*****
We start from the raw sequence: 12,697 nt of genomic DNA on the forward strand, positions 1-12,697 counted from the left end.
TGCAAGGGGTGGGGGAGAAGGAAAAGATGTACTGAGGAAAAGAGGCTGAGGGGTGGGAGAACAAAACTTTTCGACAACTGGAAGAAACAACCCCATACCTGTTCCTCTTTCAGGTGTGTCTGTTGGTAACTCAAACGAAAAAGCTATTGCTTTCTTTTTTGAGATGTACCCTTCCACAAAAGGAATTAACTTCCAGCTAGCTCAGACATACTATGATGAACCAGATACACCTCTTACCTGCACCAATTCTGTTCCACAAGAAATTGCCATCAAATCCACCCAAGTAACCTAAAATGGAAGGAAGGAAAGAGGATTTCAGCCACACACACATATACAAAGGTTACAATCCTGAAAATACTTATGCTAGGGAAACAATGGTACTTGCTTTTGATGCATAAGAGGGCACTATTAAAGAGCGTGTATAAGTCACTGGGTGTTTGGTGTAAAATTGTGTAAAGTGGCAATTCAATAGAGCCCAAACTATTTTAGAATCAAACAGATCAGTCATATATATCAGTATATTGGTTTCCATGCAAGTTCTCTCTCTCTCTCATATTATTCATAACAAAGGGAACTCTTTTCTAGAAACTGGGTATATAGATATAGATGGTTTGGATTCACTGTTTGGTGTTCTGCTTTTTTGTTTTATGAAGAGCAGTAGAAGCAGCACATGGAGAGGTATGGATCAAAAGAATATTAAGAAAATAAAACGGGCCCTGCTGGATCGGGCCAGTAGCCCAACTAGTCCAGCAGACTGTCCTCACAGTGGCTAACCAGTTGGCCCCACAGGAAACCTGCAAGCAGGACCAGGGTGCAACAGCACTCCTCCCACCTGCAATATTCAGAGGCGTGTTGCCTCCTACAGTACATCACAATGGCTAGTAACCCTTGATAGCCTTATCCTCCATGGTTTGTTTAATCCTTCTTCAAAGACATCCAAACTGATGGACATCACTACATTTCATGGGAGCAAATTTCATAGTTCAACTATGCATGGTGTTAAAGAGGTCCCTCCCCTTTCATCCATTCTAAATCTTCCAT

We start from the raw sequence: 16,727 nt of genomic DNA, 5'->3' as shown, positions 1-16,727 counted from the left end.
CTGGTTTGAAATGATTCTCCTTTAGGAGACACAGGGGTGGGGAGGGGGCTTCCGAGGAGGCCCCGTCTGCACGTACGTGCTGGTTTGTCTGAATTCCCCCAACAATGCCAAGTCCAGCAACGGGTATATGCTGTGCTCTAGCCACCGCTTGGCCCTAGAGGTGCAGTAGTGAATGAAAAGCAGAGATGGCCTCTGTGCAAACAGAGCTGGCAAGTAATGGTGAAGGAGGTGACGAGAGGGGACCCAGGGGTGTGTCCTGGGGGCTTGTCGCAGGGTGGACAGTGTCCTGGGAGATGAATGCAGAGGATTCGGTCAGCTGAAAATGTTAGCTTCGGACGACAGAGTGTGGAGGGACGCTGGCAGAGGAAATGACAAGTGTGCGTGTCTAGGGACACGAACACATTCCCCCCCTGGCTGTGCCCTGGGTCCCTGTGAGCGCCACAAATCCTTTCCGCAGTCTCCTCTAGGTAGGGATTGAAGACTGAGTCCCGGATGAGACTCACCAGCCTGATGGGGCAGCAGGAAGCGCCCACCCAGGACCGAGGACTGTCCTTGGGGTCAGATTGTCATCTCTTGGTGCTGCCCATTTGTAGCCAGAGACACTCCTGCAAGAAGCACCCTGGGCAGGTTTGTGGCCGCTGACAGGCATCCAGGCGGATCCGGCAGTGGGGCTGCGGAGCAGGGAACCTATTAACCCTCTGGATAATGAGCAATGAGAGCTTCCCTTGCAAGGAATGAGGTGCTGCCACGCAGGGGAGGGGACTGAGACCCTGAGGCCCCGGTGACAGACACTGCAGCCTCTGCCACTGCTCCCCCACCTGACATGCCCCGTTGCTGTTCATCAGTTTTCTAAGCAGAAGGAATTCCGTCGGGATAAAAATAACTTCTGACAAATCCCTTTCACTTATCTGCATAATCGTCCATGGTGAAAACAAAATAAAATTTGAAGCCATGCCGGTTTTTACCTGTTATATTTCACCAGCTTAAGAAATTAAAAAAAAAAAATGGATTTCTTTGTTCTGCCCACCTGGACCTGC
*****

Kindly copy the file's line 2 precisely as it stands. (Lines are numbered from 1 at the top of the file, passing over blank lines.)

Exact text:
TGCAAGGGGTGGGGGAGAAGGAAAAGATGTACTGAGGAAAAGAGGCTGAGGGGTGGGAGAACAAAACTTTTCGACAACTGGAAGAAACAACCCCATACCTGTTCCTCTTTCAGGTGTGTCTGTTGGTAACTCAAACGAAAAAGCTATTGCTTTCTTTTTTGAGATGTACCCTTCCACAAAAGGAATTAACTTCCAGCTAGCTCAGACATACTATGATGAACCAGATACACCTCTTACCTGCACCAATTCTGTTCCACAAGAAATTGCCATCAAATCCACCCAAGTAACCTAAAATGGAAGGAAGGAAAGAGGATTTCAGCCACACACACATATACAAAGGTTACAATCCTGAAAATACTTATGCTAGGGAAACAATGGTACTTGCTTTTGATGCATAAGAGGGCACTATTAAAGAGCGTGTATAAGTCACTGGGTGTTTGGTGTAAAATTGTGTAAAGTGGCAATTCAATAGAGCCCAAACTATTTTAGAATCAAACAGATCAGTCATATATATCAGTATATTGGTTTCCATGCAAGTTCTCTCTCTCTCTCATATTATTCATAACAAAGGGAACTCTTTTCTAGAAACTGGGTATATAGATATAGATGGTTTGGATTCACTGTTTGGTGTTCTGCTTTTTTGTTTTATGAAGAGCAGTAGAAGCAGCACATGGAGAGGTATGGATCAAAAGAATATTAAGAAAATAAAACGGGCCCTGCTGGATCGGGCCAGTAGCCCAACTAGTCCAGCAGACTGTCCTCACAGTGGCTAACCAGTTGGCCCCACAGGAAACCTGCAAGCAGGACCAGGGTGCAACAGCACTCCTCCCACCTGCAATATTCAGAGGCGTGTTGCCTCCTACAGTACATCACAATGGCTAGTAACCCTTGATAGCCTTATCCTCCATGGTTTGTTTAATCCTTCTTCAAAGACATCCAAACTGATGGACATCACTACATTTCATGGGAGCAAATTTCATAGTTCAACTATGCATGGTGTTAAAGAGGTCCCTCCCCTTTCATCCATTCTAAATCTTCCAT